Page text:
{The electrical} drawback impacts the Iranian nuclear facility at Natanz

Tehran, Iran (AP) – Iran’s Natanz nuclear site had a problem with its electricity distribution network on Sunday just hours after it started up new advanced centrifuges that enrich uranium faster, state television reported. It was the most recent incident where one of Tehran’s safest locations was hit in negotiations over the broken nuclear deal with world powers.

According to Behrouz Kamalvandi, spokesman for the civilian nuclear program, the power supply in above-ground workshops and underground enrichment halls had been cut off.

“The power was actually turned off here and we don’t know the reason for the outage,” he said. “The incident is being investigated and we will let you know the reason as soon as we find out.”

The word state television used in its reports attributed to Kamalvandi in Farsi can also be used for “accident”.

The Vienna-based International Atomic Energy Agency, which oversees the Iranian program, said it was “aware of the media reports,” but declined to comment.

Malek Shariati Niasar, a lawmaker who serves as the spokesman for the Iranian parliament’s energy committee, wrote on Twitter that the incident was “very suspicious” and expressed concerns about possible “sabotage and infiltration”. He said lawmakers are also following details of the incident.

Natanz, a facility previously targeted by the Stuxnet computer virus, was largely built underground to withstand enemy air strikes. It became a focal point for Western fears of Iran’s nuclear program in 2002 when satellite photos showed Iran building its underground centrifuge facility at the location about 200 kilometers south of the capital, Tehran.

Natanz suffered a mysterious explosion at its advanced centrifuge assembly plant in July that authorities later labeled sabotage. Iran is now rebuilding this facility deep in a nearby mountain.

Israel, the regional arch enemy of Iran, has been suspected of having carried out an attack and launched other attacks as the world powers are now negotiating its nuclear deal with Tehran in Vienna.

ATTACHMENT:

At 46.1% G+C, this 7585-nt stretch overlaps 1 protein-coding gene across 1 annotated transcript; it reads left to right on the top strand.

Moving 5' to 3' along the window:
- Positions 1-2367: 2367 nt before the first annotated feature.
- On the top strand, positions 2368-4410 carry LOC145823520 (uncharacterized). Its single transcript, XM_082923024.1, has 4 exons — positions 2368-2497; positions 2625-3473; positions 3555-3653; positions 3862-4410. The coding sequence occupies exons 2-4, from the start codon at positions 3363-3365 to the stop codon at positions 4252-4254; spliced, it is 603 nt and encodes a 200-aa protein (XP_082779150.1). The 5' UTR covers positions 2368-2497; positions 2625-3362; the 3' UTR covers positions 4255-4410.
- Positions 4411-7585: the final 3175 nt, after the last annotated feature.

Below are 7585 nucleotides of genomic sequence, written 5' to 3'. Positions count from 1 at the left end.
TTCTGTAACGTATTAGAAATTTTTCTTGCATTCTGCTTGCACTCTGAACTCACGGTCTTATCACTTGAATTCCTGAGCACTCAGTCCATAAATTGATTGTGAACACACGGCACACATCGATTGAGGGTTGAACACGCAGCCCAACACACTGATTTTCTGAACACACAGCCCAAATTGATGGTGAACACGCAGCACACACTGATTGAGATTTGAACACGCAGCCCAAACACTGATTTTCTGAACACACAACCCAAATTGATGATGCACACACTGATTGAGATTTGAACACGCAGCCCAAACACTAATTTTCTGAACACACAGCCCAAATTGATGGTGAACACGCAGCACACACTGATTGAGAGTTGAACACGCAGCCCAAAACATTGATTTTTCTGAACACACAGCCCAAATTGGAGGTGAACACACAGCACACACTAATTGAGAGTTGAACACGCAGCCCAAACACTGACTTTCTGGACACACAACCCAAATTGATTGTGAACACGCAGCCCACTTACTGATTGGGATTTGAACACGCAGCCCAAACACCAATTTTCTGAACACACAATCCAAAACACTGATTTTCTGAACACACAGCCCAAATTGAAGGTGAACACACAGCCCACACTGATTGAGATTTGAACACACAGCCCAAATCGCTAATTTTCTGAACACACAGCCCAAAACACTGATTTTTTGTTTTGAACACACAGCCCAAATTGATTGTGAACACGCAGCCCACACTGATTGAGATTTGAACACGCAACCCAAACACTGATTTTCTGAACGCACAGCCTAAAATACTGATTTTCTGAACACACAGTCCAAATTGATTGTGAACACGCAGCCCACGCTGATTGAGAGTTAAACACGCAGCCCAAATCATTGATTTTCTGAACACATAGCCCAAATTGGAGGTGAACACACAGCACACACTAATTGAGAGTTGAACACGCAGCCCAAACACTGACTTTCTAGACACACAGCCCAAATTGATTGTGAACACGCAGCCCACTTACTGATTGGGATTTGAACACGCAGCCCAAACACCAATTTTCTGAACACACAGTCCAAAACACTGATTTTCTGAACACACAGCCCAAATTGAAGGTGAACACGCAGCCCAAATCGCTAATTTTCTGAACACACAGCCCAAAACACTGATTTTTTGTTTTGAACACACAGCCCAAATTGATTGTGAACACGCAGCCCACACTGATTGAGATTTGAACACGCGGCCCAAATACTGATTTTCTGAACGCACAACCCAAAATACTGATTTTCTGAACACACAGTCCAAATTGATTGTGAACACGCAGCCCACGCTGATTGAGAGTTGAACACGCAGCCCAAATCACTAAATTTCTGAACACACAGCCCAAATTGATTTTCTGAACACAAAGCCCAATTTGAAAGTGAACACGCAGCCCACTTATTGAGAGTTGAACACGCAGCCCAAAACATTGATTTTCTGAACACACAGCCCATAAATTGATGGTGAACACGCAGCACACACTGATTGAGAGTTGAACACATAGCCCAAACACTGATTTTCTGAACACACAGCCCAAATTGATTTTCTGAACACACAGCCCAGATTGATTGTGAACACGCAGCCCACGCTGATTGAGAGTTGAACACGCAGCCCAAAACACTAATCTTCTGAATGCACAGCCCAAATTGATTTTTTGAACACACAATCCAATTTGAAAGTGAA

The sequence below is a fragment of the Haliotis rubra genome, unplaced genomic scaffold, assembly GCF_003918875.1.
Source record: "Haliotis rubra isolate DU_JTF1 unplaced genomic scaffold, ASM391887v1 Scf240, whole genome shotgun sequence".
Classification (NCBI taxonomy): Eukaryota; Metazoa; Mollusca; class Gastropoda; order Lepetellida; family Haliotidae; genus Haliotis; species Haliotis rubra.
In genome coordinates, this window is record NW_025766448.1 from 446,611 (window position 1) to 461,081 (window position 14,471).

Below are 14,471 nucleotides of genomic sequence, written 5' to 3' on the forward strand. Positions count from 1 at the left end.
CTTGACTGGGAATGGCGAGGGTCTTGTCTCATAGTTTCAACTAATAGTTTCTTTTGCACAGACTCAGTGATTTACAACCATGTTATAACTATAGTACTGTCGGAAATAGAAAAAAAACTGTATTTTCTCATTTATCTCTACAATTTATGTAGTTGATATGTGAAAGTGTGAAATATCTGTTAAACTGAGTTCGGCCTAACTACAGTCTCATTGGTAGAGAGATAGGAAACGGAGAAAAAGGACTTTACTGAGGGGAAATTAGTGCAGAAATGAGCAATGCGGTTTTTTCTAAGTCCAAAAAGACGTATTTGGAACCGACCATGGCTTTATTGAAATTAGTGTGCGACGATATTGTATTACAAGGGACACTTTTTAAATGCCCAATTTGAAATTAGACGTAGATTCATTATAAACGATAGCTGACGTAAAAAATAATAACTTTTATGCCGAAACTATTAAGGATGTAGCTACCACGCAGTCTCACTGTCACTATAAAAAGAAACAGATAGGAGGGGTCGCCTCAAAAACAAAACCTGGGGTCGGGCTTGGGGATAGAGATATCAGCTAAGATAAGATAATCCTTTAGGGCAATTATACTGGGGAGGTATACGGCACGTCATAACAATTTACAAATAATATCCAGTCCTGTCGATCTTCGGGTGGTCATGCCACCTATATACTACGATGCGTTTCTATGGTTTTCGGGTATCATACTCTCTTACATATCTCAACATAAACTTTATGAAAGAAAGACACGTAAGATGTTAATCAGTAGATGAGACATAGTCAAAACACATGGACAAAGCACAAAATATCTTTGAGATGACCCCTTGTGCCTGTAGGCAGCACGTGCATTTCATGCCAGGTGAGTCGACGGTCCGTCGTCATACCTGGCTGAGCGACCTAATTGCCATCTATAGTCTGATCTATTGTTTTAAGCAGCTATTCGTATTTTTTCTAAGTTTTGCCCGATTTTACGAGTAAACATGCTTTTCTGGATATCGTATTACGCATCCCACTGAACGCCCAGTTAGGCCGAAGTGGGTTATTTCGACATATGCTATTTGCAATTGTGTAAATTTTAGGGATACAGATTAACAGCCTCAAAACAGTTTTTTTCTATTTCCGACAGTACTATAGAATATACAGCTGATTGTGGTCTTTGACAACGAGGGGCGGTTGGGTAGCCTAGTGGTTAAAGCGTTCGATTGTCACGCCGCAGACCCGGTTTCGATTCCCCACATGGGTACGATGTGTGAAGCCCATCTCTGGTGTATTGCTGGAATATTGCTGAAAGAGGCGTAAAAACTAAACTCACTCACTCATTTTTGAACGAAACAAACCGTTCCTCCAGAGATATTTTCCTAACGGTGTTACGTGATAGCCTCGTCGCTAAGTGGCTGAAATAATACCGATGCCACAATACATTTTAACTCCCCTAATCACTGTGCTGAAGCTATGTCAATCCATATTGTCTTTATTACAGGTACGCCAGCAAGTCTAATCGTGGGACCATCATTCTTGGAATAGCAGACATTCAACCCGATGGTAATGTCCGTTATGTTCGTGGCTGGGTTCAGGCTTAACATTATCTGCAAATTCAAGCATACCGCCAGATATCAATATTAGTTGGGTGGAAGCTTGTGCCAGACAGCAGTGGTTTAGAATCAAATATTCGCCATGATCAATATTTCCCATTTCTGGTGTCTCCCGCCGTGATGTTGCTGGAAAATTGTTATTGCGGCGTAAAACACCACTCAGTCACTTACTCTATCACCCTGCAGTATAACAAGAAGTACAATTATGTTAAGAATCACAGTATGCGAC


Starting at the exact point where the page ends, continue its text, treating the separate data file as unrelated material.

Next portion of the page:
Iran also accused Israel of killing a scientist who started the country’s military nuclear program decades earlier. Israel has not alleged any of the attacks, although Prime Minister Benjamin Netanyahu has repeatedly cited Iran as the greatest threat to his country in recent weeks.

Israeli officials could not be reached immediately for comment. Secretary of Defense Lloyd Austin landed in Israel on Sunday for talks with Netanyahu and Israeli Defense Secretary Benny Gantz.

Today Natanz is home to the most important uranium enrichment facility in the country. In the long underground halls, centrifuges quickly spin uranium hexafluoride gas to enrich uranium.

On Saturday, Iran announced that it had launched a chain of 164 IR-6 centrifuges at the factory. Officials also began testing the IR-9 centrifuge, which is designed to enrich uranium 50 times faster than Iran’s first-generation centrifuge, the IR-1. The nuclear deal restricted Iran to only using IR-1 for enrichment.

Since then President Donald Trump’s withdrawal from the Iranian nuclear deal in 2018, Tehran has given up all limits on its uranium supplies. It now enriches the purity by up to 20%, a technical step away from a weapons content of 90%. Iran is maintaining its nuclear program for peaceful purposes, but fears that Tehran might build a bomb led world powers to sign the deal with the Islamic Republic in 2015.

The deal lifted economic sanctions against Iran in exchange for restricting its program and allowing inspectors from the International Atomic Energy Agency to closely monitor its work.

On Tuesday, an Iranian cargo ship intended to serve as a floating base for Iran’s paramilitary Revolutionary Guards off the coast of Yemen was hit by an explosion, likely from a limpets mine. Iran blamed Israel for the explosion. This attack escalated a long-running shadow war on the waterways of the Middle East targeting shipping in the region.

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Gambrell reported from Dubai, United Arab Emirates.

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